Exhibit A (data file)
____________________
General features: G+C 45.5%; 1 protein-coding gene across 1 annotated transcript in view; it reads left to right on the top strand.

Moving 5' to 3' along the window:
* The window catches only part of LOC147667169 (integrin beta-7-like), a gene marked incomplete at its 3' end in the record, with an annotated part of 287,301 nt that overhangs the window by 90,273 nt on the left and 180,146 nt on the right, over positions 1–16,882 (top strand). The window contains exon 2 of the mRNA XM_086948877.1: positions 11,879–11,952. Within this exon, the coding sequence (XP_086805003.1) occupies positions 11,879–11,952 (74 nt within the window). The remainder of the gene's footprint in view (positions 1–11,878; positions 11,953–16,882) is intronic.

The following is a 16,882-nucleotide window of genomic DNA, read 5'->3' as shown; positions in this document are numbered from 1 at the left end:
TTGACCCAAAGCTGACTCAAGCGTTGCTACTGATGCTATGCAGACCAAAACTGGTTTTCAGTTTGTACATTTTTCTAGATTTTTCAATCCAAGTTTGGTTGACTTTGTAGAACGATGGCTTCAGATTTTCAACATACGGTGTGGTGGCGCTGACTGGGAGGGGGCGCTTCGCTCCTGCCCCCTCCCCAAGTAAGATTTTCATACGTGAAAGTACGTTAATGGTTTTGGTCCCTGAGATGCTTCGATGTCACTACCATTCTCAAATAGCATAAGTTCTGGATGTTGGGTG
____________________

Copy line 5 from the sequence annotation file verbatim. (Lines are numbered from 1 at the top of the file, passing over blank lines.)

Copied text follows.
TTGACCCAAAGCTGACTCAAGCGTTGCTACTGATGCTATGCAGACCAAAACTGGTTTTCAGTTTGTACATTTTTCTAGATTTTTCAATCCAAGTTTGGTTGACTTTGTAGAACGATGGCTTCAGATTTTCAACATACGGTGTGGTGGCGCTGACTGGGAGGGGGCGCTTCGCTCCTGCCCCCTCCCCAAGTAAGATTTTCATACGTGAAAGTACGTTAATGGTTTTGGTCCCTGAGATGCTTCGATGTCACTACCATTCTCAAATAGCATAAGTTCTGGATGTTGGGTG